Let me get this right. KHSL/KNVN fires Rob Blair, the best weather guy on Action News, but retains the insufferable “bit guy,” Kort Klopping, who has said “bit” (“little bit,” “just a bit,” “a bit later”) 18 times in one segment and four times in one sentence? That’s just when I’ve bothered to count.
He’s also said “bit” three times before he got up from the anchor desk to begin his report. When he’s not “bitting” his entire segment, he’s “right-nowing” it. Four “right nows” in two sentences. I’ve often thought he needs electrodes applied to his most sensitive body parts and a friend—or better yet, supervisor—to shock him for every “bit” and “right now.”
Consider universal care
On July 30, the Medicare program will mark its 48th birthday.
Medicare is the national single-payer health insurance plan that covers the elderly and disabled. It was enacted to ensure financial stability as people aged.
Today, Medicare guarantees health care to more than 50 million Americans. A study from the journal Health Affairs found that those enrolled in Medicare had fewer problems obtaining affordable medical care and higher satisfaction scores than those in private plans. They were also less likely to file bankruptcy due to medical expenses.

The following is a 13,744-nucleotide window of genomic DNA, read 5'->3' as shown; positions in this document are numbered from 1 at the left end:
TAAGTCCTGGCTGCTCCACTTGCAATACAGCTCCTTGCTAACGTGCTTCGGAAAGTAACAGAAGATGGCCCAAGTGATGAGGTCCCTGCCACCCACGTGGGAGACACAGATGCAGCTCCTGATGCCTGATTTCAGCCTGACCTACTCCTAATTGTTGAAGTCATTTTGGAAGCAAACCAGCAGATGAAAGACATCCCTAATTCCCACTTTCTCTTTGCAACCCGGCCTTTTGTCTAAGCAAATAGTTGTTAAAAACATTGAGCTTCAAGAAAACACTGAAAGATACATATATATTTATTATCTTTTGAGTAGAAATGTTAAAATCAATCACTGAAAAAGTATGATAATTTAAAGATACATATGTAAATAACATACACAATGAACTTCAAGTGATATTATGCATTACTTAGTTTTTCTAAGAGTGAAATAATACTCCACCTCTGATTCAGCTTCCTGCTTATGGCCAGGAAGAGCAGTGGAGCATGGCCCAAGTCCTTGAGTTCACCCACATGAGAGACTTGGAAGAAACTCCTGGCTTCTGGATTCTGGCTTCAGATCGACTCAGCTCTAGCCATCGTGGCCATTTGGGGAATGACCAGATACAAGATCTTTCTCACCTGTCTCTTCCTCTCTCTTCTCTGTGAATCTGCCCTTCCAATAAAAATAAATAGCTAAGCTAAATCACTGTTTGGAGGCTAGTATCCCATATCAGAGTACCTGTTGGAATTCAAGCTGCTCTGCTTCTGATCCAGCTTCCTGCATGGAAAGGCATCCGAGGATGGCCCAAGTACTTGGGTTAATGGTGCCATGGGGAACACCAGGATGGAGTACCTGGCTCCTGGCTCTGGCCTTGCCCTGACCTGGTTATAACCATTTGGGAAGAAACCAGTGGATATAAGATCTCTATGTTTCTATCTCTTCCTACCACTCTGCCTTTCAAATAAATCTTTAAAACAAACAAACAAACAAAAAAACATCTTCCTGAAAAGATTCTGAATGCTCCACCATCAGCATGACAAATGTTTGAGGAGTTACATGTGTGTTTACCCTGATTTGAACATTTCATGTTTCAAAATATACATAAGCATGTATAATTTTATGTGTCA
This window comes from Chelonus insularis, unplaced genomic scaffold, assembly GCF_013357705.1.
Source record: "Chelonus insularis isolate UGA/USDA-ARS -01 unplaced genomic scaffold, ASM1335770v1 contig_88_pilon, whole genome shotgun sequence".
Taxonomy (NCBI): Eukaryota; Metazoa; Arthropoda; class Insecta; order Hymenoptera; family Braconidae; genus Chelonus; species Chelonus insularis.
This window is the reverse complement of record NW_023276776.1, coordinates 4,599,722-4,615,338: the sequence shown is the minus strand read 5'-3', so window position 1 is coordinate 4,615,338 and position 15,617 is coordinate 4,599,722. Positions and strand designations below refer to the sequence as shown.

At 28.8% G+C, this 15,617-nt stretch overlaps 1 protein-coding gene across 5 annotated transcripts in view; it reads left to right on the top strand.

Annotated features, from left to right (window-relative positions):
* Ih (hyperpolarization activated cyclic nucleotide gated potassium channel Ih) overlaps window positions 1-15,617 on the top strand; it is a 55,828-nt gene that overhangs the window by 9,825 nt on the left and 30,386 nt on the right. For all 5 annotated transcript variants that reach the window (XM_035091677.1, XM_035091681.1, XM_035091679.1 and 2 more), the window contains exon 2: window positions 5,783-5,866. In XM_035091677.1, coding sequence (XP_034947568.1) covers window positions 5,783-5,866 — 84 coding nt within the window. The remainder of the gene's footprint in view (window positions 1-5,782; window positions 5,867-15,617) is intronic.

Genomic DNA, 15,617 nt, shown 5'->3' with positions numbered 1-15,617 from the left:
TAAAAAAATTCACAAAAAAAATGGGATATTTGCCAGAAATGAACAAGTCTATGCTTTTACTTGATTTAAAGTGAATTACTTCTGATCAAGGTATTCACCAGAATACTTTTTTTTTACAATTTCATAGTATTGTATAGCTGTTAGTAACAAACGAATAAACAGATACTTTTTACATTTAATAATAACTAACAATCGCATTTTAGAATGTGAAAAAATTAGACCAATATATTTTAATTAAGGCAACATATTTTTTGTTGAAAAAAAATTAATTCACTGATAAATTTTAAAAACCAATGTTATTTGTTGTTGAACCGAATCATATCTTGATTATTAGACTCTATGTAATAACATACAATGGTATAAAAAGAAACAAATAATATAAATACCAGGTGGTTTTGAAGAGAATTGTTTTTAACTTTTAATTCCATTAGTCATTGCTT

Overall, Medicare patients report greater satisfaction and security than those enrolled in private plans. A universal Medicare-for-all plan could guarantee these benefits to everyone. Learn more at www.pnhp.org.
Liberals do the bashing
Re “Injustice served” (Letters, by Phil Elkins and Jerry Harris, July 18):
Reading some of your letters concerning the Martin/Zimmerman trial, one has to wonder where these writers got their education. One shouts that Chico is a swampland of racism, yet the liberals have run this town for more than 20 years, so how can that be?
But now, the new fashionable thing to encourage more liberalism is to bash our jury system with a 200-year history.
Liberal media published the bomber’s picture on the front page of Rolling Stone. Poor misguided man, his troubled youth made him do it. Smile, dude! Juries kill Russian bombers, too!
Al Sharpton, famous for calling everything that’s white a racist, is inciting people to march, riot, smash businesses, beat people. Cure this social injustice so good old Al can keep the money train for his trash-mouth machine that comes in from all the dumb suckers who believe his garbage.
Frankly, all I’ve ever heard from liberals campaigning for local office is that they want to “keep our beautiful, charming, wonderfully lovely little town” just the way it is. Did our community’s educated evolution fail over the last 45 years? It’s all Bush’s fault!